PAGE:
Where Faith, Food and Life Converge

After the Rain



The other evening we had an unexpected round of violent storms. For most of the day, the local forecasters were saying we’d get some rain, and maybe some lightning and thunder, but even they were caught off-guard by the suddenness and fury of the storms.

I’m a little bit of a weather nerd; if someone in my family wants to know what the long range forecast is, they ask me. Ditto for humidity, what to pack when traveling to ________, etc.  It’s a science-y thing.  Or maybe just it’s easier to pay attention to weather so I know how to plan my week around mowing, weeding, or washing the dog. Honestly, if the freshman science requirement had allowed meteorology to fit into my schedule instead of geology, my life might have taken a different path.  Since I harbor secret meteorological leanings, I have a couple weather apps on my phone; one sounds a siren when severe thunderstorms or tornadoes are imminent.

The other night I was enjoying a nice Skype goodbye to my son, who would be deploying the next morning, when all of a sudden, the siren went off, and a nice, manly robot voice advised me to take shelter immediately.  My husband, dog, and son (on the computer screen) headed to the basement and turned on the weather radio. (That one was a gift for my husband, but he asked for it!)  All sorts of advisories informed us that severe storms were moving our way, rotations had been noted on the Doppler, lightning, hail up to the size of quarters, were possible, etc…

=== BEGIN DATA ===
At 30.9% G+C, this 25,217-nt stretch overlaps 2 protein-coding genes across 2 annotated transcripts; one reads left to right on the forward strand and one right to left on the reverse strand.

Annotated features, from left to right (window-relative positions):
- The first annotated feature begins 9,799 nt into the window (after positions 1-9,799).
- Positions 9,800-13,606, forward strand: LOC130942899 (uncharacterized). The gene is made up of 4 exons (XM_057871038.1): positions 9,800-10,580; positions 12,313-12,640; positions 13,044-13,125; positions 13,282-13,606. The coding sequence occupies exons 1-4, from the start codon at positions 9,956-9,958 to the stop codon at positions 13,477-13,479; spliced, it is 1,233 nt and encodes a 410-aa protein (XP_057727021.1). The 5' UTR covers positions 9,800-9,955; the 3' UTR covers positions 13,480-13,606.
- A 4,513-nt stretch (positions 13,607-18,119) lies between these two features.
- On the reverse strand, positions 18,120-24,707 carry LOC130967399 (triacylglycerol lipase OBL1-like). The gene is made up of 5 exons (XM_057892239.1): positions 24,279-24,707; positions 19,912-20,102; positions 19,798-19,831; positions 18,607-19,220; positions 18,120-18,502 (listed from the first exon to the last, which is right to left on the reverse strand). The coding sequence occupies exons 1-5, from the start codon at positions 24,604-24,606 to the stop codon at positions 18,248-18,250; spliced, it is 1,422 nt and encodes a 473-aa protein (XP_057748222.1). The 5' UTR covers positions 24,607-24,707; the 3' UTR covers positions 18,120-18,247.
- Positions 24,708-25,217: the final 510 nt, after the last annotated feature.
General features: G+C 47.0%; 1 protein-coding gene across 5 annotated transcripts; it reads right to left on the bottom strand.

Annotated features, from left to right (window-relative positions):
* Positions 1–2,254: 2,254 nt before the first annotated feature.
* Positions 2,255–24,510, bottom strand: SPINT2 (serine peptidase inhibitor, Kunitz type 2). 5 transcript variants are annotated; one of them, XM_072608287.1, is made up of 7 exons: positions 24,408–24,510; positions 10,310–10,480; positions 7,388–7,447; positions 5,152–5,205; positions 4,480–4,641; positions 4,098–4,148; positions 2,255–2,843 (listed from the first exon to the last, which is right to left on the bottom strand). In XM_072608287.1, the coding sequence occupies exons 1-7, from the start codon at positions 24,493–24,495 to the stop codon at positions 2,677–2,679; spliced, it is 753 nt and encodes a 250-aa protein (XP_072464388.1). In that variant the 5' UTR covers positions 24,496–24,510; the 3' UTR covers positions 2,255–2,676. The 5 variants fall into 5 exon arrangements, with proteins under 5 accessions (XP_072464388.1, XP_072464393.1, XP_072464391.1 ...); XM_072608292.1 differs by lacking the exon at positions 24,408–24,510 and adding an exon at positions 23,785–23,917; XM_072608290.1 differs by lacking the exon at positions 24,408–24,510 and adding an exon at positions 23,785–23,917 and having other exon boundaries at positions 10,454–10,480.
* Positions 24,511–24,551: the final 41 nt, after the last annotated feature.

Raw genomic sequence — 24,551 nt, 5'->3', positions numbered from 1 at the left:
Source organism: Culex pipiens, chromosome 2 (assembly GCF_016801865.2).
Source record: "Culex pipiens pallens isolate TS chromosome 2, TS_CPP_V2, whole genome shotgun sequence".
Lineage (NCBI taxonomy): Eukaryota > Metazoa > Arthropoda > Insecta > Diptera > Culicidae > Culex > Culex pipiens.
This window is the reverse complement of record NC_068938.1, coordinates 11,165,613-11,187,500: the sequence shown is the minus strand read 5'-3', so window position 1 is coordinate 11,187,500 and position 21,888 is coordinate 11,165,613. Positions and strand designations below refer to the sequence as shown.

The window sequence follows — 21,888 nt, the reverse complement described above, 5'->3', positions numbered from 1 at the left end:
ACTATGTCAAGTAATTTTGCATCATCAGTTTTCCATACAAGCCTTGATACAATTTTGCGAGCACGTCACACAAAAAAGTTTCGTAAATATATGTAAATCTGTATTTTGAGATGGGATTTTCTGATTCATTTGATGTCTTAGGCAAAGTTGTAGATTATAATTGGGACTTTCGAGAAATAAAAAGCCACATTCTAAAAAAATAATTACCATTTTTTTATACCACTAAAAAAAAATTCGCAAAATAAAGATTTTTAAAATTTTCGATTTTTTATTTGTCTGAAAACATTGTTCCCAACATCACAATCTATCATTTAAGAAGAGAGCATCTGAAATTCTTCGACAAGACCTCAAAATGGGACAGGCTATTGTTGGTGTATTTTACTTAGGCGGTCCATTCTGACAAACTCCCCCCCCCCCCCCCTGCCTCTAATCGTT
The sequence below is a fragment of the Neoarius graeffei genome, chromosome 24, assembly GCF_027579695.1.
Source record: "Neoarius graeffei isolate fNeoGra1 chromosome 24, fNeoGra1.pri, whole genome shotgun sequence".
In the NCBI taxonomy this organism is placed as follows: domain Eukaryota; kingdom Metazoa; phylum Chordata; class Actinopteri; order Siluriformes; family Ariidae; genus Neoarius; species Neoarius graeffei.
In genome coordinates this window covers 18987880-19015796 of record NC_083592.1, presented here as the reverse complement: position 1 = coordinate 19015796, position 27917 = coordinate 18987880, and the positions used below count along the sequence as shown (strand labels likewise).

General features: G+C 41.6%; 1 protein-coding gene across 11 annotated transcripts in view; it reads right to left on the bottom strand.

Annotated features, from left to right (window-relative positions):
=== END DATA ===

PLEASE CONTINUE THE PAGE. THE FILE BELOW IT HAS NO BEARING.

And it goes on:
So we hunkered down.  And were safe.

We lost the power, and the video to our son, but we were safe.

I think everyone in our community is safe, but some homes, outbuildings, and trees are not.  I don’t think we had a tornado, but the wind was so very, very fierce.

Afterward, my husband and I went out onto the front porch, and the view was incredibly beautiful.

Green.  Lush.  Wisps of clouds floating through the mountain knobs like an elephant parade at the circus.

I once heard someone say that if you pray for something and it comes to pass, never forget to pray back to God in gratitude for the answered prayer.

Like I do when things are dicey, I prayed for us to all be safe during these storms.   And when we came up from the basement and saw the picture-perfect beauty that God left for us afterward, I whispered a prayer of thanks.

Why is it sometimes so easy – while you’re in the middle of a storm – to remember that after the squall, the world once again sparkles?

It’s easy to lose sight that on the other side of the tempest, there is quiet.




The steadfast love of the Lord never ceases; his mercies never come to an end.  Lamentations 3:22


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